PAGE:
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Navigate the dark waters of coffee - Health claims versus reality

Monday, April 18, 2011 by: Paula Rothstein
Tags: coffee, health, health news

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(NewsTarget) For many stressed out and exhausted adults, there is no moment of the day more appealing than one which merges bold taste with an infusion of energy via a hot cup of coffee. However, this particular union has a great deal of depth to its dark waters. And like all great love affairs, there is an equally great crash which follows closely on the heels of bliss. When it comes to the subject of coffee and its effect on health, it is a relationship fraught with division and confusion over claims vs. realty.

Food science is a notoriously elastic subject with studies performed all the time meant to serve an agenda. An estimated 400 million cups are consumed each day, making it the number one drink consumed in the United States. Therefore, it is no surprise that with so much profit to be made, coffee studies are a frequent pawn in the hands of food marketers. As a result, this little bean held in the hands of a marketer appears to be something akin to a health drink. For every study advancing coffee's risk, it is quickly answered with a study conveniently featuring its positive attributes.

The most recent study extolling the benefits of coffee was conducted by the Karlinska Institute in Stockholm. This study followed 35,000 women for 10 years and concluded that drinking one to two cups of coffee each day reduced the risk of stroke. The results of this study are suspect, as Gary Schwitzer, Editor-In-Chief of MayoClinic.com and health journalist, aptly pointed out: this popular study is an "observational study that does not prove cause or effect."

So, who do you believe? You should start with your own body. What is it telling you? Are you having difficulty falling asleep at night? Are you hungry after every meal? Do you need an afternoon nap? If so, you could be one of many coffee drinkers suffering from adrenal fatigue brought on by daily consumption.

The adrenal glands are responsible for hormone production, primarily cortisol. Following that first cup of coffee, your adrenals have been shocked and made ready to proceed as though under duress, releasing "fight or flight" stress hormones which can literally burn your adrenal glands out over time. Daily consumption, especially in large quantities, fatigues the adrenals, thus putting metabolic pathways off balance which in turn leads to irregular blood sugar levels.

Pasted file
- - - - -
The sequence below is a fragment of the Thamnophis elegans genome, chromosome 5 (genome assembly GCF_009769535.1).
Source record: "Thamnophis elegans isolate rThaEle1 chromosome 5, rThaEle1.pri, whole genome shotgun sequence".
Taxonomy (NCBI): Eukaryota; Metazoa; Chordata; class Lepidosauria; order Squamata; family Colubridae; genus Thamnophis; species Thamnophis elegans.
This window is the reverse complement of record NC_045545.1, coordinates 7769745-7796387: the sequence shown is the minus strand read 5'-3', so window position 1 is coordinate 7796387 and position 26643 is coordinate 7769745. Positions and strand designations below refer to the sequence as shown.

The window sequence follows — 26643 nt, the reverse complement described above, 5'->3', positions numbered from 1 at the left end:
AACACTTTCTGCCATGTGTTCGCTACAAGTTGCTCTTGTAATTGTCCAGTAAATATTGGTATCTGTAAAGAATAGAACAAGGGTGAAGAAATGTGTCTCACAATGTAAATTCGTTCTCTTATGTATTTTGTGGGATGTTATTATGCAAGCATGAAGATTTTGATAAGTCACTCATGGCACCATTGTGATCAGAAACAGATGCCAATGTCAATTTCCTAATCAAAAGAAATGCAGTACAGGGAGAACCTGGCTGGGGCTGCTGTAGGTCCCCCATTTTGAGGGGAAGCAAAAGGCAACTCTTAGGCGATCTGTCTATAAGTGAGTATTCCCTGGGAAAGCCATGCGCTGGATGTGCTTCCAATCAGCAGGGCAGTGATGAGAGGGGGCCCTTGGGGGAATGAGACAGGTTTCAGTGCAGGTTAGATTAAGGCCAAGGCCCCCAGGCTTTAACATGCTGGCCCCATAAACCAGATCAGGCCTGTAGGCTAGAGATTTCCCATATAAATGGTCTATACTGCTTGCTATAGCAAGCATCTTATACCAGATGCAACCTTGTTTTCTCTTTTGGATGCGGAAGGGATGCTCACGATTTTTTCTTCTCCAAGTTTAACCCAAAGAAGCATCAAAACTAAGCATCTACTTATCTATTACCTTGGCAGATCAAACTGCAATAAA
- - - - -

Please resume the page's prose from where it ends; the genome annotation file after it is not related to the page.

Another not often mentioned problem with respect to coffee is that it depletes your supply of Vitamin B6, B2, and folic acid levels - vitamins known for their ability to enhance energy. In fact, increasing vitamin intake, specifically Vitamin B, would be a useful alternative to drinking coffee.

Whether or not coffee is better than it is bad, one specific exception supersedes all positives. If you suffer from any sort of systemic inflammatory condition, such as gut dysbiosis, there is recent research which shows the proteins in coffee are cross-reactive with gluten antibodies. You most definitely would want to avoid coffee entirely if this were the case.

We often make friends of our foes and foes of our friends. No doubt, this perplexing relationship, which we have with coffee, will continue in varying forms and degrees. Happily, there are alternatives that bolster our energy and sharpen our mind that have a much more positive effect on our health. One day, should you entirely give up coffee, you may look back on your troubled relationship with this stimulant and be glad you tossed it over for a better friend.



About the author

Paula Rothstein is a freelance writer and certified holistic health coach active in the area of natural health and health freedom advocacy. As a graduate of the Institute for Integrative Nutrition, she has gained insight into the political nature of food, the failings of a drug-dependent healthcare system, and the uniqueness of individual health. For more information, please visit: http://www.medicinefreeliving.com.

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